September 1, 2011
There is a story, regrettably apocryphal, about Napoleon and the Great Pyramid. When Bonaparte visited Giza during his Nile expedition of 1798 (it goes), he determined to spend a night alone inside the King’s Chamber, the granite-lined vault that lies precisely in the center of the pyramid. This chamber is generally acknowledged as the spot where Khufu, the most powerful ruler of Egypt’s Old Kingdom (c.2690-2180 BC), was interred for all eternity, and it still contains the remains of Pharaoh’s sarcophagus—a fractured mass of red stone that is said to ring like a bell when struck.
Having ventured alone into the pyramid’s forbidding interior and navigated its cramped passages armed with nothing but a guttering candle, Napoleon emerged the next morning white and shaken, and thenceforth refused to answer any questions about what had befallen him that night. Not until 23 years later, as he lay on his death bed, did the emperor at last consent to talk about his experience. Hauling himself painfully upright, he began to speak—only to halt almost immediately.
“Oh, what’s the use,” he murmured, sinking back. “You’d never believe me.”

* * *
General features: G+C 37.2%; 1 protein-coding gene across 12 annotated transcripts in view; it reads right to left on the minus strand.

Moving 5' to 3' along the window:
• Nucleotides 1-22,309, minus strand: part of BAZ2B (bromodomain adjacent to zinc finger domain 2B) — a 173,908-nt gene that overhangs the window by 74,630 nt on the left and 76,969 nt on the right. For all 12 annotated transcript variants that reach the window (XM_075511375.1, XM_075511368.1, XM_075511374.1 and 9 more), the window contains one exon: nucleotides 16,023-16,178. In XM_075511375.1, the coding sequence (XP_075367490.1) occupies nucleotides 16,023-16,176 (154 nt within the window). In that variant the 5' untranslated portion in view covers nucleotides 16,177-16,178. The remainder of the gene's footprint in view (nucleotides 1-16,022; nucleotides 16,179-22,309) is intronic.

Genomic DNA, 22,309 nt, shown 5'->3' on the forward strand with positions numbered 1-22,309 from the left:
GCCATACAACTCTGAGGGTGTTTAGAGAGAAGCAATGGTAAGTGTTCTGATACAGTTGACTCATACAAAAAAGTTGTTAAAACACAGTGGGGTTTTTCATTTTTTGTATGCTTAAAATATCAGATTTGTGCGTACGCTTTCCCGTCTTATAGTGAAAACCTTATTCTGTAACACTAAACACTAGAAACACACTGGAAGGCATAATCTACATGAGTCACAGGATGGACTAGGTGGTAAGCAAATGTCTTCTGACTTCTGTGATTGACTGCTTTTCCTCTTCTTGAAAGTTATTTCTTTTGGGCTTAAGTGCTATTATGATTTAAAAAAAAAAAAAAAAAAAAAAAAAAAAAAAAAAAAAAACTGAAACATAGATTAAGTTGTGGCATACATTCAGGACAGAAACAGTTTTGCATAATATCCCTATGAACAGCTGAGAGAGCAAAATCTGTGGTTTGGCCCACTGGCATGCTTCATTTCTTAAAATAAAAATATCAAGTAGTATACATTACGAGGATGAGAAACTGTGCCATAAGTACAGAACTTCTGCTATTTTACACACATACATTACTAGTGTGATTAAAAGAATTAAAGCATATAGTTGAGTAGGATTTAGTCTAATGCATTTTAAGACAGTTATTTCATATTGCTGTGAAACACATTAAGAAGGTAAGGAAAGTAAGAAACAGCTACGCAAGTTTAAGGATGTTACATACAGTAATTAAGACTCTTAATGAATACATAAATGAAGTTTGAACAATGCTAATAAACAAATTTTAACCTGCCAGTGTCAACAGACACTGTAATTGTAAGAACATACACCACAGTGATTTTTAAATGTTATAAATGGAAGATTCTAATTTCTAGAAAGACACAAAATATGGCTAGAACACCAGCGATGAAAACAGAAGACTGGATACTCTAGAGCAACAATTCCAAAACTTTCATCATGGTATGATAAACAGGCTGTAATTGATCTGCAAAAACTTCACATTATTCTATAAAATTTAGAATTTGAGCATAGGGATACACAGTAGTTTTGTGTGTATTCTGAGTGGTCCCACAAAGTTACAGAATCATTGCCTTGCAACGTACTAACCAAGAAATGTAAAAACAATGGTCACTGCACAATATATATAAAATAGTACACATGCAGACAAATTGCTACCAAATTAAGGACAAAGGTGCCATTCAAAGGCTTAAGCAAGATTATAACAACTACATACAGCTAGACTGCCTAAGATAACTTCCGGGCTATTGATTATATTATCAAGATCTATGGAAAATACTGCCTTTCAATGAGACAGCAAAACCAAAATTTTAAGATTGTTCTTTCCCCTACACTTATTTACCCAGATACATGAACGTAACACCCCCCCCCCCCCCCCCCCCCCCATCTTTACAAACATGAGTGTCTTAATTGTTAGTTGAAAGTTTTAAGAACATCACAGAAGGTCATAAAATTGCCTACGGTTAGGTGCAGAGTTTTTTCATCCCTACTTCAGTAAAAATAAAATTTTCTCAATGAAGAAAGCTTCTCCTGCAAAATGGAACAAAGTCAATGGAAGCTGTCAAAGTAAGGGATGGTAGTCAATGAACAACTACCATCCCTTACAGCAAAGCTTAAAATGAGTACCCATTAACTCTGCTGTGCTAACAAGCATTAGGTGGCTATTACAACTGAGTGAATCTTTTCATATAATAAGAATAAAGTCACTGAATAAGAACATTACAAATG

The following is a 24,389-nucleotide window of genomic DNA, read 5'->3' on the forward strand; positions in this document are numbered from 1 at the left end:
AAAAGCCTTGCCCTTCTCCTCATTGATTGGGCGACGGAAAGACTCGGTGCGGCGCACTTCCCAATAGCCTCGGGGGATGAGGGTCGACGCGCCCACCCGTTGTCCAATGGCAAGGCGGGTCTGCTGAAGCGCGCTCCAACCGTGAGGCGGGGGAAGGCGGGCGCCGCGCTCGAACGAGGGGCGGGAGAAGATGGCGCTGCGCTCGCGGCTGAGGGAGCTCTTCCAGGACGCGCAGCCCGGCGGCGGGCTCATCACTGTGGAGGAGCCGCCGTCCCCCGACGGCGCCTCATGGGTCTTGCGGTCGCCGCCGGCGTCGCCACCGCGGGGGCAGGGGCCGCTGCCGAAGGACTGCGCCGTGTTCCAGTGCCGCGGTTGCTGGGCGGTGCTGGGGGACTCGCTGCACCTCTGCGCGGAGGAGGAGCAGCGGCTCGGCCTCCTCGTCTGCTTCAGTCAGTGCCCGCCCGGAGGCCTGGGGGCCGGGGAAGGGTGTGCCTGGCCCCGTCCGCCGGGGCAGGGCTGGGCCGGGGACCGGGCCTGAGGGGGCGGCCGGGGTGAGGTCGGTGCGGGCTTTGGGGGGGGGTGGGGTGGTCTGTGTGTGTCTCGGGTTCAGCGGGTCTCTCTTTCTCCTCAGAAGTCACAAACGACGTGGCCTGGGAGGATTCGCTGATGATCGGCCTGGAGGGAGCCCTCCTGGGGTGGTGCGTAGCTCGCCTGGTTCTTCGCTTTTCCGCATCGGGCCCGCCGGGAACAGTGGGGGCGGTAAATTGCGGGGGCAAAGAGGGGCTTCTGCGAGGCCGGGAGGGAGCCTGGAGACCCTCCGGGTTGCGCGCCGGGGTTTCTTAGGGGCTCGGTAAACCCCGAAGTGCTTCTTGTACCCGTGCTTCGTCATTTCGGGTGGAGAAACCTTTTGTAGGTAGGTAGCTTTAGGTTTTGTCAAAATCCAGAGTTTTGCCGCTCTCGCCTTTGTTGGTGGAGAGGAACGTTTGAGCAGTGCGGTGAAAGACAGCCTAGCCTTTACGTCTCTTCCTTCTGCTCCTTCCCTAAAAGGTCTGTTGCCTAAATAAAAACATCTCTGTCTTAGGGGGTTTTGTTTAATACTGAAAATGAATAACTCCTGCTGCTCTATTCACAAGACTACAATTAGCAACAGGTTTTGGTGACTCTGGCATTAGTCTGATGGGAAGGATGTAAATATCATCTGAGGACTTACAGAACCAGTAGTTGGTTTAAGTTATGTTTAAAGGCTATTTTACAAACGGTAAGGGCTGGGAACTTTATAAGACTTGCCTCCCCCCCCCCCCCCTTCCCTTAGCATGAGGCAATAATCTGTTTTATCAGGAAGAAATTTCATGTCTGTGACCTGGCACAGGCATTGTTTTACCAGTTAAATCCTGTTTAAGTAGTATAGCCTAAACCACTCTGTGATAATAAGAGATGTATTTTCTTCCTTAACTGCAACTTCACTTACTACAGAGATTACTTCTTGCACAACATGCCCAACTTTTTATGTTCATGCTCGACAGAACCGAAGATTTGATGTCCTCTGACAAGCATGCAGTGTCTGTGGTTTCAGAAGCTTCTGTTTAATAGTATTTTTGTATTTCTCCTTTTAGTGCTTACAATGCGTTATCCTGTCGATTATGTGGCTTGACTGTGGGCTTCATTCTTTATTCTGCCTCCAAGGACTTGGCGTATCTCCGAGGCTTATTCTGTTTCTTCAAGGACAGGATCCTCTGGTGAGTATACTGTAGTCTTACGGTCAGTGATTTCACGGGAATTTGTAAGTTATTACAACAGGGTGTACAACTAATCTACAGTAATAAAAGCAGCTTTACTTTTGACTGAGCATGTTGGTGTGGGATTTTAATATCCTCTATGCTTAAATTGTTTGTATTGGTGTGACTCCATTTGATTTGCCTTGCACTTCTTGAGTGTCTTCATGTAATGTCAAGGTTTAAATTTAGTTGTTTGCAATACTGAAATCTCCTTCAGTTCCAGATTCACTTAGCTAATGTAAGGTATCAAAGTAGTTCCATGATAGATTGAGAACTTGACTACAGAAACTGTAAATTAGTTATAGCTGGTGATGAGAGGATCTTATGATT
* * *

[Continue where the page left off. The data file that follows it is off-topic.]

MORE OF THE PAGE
As I say, the story is not true—Napoleon’s private secretary, De Bourrienne, who was with him in Egypt, insists that he never went inside the tomb. (A separate tradition suggests that the emperor, as he waited for other members of his party to scale the outside of the pyramid, passed the time calculating that the structure contained sufficient stone to erect a wall around all France 12 feet high and one foot thick.) That the tale is told at all, however, is testament to the fascination exerted by this most mysterious of monuments–and a reminder that the pyramid’s interior is at least as compelling as its exterior. Yes, it is impressive to know that Khufu’s monument was built from 2.3 million stone blocks, each weighing on average more than two tons and cut using nothing more than copper tools; to realize that its sides are precisely aligned to the cardinal points of the compass and differ one from another in length by no more than two inches, and to calculate that, at 481 feet, the pyramid remained the tallest man-made structure in the world for practically 4,000 years—until the main spire of Lincoln Cathedral was completed in about 1400 A.D. But these superlatives do not help us to understand its airless interior.